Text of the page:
John Wayne shares such a relaxed, amiable screen chemistry with Lansing and O’Neill, the film sparks back to life whenever they’re together. If Hawks really wanted a radical reinterpretation of Rio Bravo, maybe he could have cast the Duke opposite two female gunslingers, with Lansing and O’Neill in the Dean Martin and Ricky Nelson roles. Or was asking too much?

Reviewer: Andrew Pragasam

 

This review has been viewed 6682 time(s).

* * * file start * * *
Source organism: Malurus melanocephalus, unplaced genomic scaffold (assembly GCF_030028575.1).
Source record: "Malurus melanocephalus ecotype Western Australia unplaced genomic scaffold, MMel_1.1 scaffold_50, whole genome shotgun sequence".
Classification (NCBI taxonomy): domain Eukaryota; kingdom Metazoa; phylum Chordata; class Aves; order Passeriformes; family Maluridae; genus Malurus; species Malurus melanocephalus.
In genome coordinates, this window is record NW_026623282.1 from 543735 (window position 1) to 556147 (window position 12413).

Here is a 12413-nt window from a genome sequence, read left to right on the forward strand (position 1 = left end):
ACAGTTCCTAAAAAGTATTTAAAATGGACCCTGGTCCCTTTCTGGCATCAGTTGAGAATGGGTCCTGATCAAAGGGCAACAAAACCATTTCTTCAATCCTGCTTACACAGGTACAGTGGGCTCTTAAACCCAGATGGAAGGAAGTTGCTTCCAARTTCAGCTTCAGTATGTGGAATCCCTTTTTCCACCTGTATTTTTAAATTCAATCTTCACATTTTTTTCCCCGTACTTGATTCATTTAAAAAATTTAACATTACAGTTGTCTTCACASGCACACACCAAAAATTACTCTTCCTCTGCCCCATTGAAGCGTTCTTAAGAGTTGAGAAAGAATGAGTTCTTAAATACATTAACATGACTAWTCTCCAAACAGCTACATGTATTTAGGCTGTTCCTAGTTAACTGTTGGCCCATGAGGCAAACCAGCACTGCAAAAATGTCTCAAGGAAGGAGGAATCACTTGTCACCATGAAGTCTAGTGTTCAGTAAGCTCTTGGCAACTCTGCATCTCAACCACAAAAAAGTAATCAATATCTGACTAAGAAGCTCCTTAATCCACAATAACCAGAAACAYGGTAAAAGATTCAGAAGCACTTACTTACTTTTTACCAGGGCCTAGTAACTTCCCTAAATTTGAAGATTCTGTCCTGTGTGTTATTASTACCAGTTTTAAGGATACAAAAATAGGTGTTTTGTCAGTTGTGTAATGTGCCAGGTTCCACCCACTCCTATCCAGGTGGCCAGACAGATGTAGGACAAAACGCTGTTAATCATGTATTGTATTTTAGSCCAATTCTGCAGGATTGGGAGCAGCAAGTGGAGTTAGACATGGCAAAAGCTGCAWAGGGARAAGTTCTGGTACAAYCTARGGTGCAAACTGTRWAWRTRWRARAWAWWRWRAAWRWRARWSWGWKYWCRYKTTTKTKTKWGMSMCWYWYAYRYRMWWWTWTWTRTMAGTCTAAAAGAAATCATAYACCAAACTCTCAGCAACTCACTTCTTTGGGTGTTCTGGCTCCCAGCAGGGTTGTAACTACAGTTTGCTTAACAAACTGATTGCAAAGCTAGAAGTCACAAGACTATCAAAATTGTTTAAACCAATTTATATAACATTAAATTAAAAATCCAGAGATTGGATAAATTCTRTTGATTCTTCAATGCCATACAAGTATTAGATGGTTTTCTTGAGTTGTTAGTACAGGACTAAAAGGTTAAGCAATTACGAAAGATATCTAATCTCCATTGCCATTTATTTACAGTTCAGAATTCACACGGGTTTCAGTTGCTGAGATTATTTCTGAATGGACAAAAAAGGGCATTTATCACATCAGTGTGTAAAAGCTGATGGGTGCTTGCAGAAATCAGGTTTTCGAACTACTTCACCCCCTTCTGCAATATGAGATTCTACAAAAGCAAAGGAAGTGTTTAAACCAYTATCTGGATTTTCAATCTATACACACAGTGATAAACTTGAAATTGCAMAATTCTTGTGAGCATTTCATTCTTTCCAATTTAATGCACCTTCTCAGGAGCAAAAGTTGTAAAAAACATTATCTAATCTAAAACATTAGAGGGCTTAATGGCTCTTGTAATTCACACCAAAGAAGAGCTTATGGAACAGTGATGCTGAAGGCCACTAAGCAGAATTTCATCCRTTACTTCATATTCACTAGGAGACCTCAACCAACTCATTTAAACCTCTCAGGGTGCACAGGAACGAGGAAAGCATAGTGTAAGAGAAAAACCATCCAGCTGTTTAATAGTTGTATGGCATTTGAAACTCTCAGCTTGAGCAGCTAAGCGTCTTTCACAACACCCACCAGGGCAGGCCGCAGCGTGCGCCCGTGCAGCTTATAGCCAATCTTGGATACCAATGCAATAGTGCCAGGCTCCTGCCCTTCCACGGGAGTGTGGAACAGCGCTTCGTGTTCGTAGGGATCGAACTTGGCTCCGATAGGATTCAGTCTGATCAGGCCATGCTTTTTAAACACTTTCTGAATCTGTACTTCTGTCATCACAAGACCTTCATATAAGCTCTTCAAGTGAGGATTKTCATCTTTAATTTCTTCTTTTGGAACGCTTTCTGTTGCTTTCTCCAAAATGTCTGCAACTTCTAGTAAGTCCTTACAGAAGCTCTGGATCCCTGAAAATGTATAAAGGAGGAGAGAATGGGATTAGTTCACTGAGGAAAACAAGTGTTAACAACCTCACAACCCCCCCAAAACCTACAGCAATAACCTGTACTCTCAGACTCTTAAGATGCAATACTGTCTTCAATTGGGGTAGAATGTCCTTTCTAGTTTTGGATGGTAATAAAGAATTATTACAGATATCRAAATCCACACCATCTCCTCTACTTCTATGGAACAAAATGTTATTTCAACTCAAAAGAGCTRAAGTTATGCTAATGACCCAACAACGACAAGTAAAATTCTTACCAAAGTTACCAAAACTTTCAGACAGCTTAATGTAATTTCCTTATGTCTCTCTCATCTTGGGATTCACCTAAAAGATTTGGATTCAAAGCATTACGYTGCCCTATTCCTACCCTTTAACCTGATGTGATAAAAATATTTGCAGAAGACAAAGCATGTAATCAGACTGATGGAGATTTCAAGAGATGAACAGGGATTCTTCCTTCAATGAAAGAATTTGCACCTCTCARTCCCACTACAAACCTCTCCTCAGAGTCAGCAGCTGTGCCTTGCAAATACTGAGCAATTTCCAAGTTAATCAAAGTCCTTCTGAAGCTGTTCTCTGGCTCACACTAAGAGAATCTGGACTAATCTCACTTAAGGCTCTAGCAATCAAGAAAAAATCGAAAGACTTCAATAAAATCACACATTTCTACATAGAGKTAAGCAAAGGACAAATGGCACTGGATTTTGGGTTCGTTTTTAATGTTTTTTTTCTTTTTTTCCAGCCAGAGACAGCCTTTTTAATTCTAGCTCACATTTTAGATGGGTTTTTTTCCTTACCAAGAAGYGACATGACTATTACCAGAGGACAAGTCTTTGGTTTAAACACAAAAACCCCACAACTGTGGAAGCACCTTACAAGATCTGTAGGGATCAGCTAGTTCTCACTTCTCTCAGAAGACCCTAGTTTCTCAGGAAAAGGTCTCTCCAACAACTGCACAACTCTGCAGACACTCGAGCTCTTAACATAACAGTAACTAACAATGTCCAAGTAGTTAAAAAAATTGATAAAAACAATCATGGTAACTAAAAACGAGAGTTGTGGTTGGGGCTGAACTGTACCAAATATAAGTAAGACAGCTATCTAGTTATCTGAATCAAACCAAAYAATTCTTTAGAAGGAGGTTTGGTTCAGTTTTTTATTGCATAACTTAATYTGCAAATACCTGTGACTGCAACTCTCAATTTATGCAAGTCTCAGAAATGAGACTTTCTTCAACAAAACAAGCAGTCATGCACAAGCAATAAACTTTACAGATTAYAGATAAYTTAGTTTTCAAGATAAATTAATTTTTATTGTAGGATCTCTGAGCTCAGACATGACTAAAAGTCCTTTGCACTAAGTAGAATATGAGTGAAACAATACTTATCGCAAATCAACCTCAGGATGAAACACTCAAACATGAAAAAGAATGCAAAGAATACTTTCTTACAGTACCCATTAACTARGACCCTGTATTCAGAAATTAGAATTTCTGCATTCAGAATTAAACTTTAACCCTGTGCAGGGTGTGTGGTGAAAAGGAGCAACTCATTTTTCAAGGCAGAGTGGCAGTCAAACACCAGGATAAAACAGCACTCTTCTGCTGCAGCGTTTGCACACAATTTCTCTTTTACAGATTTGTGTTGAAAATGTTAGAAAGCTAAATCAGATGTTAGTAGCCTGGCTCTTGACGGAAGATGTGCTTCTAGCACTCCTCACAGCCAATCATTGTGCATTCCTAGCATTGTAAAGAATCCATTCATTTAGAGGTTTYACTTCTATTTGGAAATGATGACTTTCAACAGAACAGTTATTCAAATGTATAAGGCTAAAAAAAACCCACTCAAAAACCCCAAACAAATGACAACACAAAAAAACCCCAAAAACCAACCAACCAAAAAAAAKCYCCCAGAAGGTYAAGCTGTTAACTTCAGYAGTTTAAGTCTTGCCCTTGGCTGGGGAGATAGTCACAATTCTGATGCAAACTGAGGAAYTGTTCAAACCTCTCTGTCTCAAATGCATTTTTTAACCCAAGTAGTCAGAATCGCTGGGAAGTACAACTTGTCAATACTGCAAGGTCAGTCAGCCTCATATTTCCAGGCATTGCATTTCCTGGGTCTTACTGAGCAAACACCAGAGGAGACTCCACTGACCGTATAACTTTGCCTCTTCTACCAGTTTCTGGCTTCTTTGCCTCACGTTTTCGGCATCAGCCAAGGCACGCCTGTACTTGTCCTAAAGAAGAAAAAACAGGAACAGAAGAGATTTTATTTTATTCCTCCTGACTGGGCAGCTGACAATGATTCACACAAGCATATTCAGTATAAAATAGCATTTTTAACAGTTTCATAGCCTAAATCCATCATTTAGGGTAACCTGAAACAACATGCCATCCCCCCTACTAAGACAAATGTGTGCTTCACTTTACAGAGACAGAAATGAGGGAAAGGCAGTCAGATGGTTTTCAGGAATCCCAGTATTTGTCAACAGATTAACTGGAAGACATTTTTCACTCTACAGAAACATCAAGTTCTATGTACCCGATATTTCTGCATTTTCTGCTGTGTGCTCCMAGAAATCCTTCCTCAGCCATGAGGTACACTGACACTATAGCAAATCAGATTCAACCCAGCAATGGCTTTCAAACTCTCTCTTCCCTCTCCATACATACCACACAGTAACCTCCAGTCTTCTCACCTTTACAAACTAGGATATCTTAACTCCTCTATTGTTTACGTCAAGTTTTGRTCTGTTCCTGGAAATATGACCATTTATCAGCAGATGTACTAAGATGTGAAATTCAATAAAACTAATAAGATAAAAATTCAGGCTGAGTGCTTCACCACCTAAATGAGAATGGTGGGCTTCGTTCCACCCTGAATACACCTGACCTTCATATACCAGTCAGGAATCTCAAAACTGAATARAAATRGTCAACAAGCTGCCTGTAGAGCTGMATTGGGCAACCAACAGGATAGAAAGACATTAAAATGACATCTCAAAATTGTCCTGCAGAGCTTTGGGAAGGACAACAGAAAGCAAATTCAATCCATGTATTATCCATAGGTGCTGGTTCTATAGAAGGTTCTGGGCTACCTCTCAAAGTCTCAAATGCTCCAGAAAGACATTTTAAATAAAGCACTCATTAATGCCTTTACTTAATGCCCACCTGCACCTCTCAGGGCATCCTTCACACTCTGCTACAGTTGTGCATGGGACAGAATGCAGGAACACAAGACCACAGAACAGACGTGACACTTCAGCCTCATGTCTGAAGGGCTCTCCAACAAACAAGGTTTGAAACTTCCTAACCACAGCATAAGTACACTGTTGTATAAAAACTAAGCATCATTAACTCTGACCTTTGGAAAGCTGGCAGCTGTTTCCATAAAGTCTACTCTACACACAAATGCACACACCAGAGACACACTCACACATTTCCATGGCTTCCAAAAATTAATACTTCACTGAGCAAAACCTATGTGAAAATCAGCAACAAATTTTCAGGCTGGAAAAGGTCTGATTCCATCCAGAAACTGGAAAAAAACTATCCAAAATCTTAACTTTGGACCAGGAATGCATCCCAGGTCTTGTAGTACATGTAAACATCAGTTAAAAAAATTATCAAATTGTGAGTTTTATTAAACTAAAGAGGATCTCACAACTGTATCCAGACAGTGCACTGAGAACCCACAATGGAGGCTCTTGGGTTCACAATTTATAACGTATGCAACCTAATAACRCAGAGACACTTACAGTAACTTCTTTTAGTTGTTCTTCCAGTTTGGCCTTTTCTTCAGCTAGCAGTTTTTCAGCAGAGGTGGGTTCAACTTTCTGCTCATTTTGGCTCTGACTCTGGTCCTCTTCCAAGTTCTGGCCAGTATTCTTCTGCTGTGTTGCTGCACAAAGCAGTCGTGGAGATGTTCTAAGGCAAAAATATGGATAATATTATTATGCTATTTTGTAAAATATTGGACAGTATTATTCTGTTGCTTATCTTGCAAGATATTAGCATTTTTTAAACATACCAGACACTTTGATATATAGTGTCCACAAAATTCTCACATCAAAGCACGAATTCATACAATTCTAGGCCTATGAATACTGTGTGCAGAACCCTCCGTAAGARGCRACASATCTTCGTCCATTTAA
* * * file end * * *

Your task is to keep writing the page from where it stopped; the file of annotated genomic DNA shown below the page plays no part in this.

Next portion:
As a member you could Rate this film

 
Review Comments (0)


Untitled 1

Login
  Username:
 
  Password:
 
   
 
Forgotten your details? Enter email address in Username box and click Reminder. Your details will be emailed to you.
   

Latest Poll
Who's the best?
Robin Askwith
Mark Wahlberg
   
 
   

Recent Visitors
Graeme Clark
Enoch Sneed
Andrew Pragasam
Paul Shrimpton
  Rachel Franke
Jason Cook
Darren Jones
Keith Rockmael
   

 

Last Updated: